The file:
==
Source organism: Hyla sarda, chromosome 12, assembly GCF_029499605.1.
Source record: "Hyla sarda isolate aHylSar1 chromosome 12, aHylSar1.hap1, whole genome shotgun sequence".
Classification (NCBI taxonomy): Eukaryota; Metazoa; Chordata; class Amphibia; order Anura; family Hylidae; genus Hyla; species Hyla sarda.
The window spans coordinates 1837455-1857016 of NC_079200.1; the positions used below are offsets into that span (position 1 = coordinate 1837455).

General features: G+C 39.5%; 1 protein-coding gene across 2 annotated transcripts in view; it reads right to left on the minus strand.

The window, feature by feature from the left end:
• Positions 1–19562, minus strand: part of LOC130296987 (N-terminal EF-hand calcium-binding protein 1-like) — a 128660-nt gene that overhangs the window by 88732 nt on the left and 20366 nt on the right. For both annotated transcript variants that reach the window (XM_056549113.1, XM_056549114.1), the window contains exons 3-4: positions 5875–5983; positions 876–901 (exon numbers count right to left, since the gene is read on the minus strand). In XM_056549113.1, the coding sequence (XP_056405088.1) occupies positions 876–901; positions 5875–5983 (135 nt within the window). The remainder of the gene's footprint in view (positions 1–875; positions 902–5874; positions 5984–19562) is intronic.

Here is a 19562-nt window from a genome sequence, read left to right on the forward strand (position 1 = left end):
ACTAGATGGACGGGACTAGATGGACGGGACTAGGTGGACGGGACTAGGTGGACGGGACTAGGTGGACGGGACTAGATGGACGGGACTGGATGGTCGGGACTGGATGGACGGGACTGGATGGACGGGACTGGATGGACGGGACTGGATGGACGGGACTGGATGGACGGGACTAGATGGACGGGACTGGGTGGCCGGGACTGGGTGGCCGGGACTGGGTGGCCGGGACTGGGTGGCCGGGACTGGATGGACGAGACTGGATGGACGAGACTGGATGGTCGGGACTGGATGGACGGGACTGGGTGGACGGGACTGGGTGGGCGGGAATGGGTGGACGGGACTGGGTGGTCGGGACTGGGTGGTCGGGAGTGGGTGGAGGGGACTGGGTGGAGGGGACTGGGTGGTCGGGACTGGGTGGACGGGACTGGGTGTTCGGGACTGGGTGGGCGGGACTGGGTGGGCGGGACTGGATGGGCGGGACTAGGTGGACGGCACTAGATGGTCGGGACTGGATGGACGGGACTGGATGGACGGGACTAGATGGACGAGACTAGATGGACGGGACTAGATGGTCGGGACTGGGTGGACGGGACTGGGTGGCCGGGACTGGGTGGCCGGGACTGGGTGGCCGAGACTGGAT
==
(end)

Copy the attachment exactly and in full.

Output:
Source organism: Hyla sarda, chromosome 12, assembly GCF_029499605.1.
Source record: "Hyla sarda isolate aHylSar1 chromosome 12, aHylSar1.hap1, whole genome shotgun sequence".
Classification (NCBI taxonomy): Eukaryota; Metazoa; Chordata; class Amphibia; order Anura; family Hylidae; genus Hyla; species Hyla sarda.
The window spans coordinates 1837455-1857016 of NC_079200.1; the positions used below are offsets into that span (position 1 = coordinate 1837455).

General features: G+C 39.5%; 1 protein-coding gene across 2 annotated transcripts in view; it reads right to left on the minus strand.

The window, feature by feature from the left end:
• Positions 1–19562, minus strand: part of LOC130296987 (N-terminal EF-hand calcium-binding protein 1-like) — a 128660-nt gene that overhangs the window by 88732 nt on the left and 20366 nt on the right. For both annotated transcript variants that reach the window (XM_056549113.1, XM_056549114.1), the window contains exons 3-4: positions 5875–5983; positions 876–901 (exon numbers count right to left, since the gene is read on the minus strand). In XM_056549113.1, the coding sequence (XP_056405088.1) occupies positions 876–901; positions 5875–5983 (135 nt within the window). The remainder of the gene's footprint in view (positions 1–875; positions 902–5874; positions 5984–19562) is intronic.

Here is a 19562-nt window from a genome sequence, read left to right on the forward strand (position 1 = left end):
ACTAGATGGACGGGACTAGATGGACGGGACTAGGTGGACGGGACTAGGTGGACGGGACTAGGTGGACGGGACTAGATGGACGGGACTGGATGGTCGGGACTGGATGGACGGGACTGGATGGACGGGACTGGATGGACGGGACTGGATGGACGGGACTGGATGGACGGGACTAGATGGACGGGACTGGGTGGCCGGGACTGGGTGGCCGGGACTGGGTGGCCGGGACTGGGTGGCCGGGACTGGATGGACGAGACTGGATGGACGAGACTGGATGGTCGGGACTGGATGGACGGGACTGGGTGGACGGGACTGGGTGGGCGGGAATGGGTGGACGGGACTGGGTGGTCGGGACTGGGTGGTCGGGAGTGGGTGGAGGGGACTGGGTGGAGGGGACTGGGTGGTCGGGACTGGGTGGACGGGACTGGGTGTTCGGGACTGGGTGGGCGGGACTGGGTGGGCGGGACTGGATGGGCGGGACTAGGTGGACGGCACTAGATGGTCGGGACTGGATGGACGGGACTGGATGGACGGGACTAGATGGACGAGACTAGATGGACGGGACTAGATGGTCGGGACTGGGTGGACGGGACTGGGTGGCCGGGACTGGGTGGCCGGGACTGGGTGGCCGAGACTGGAT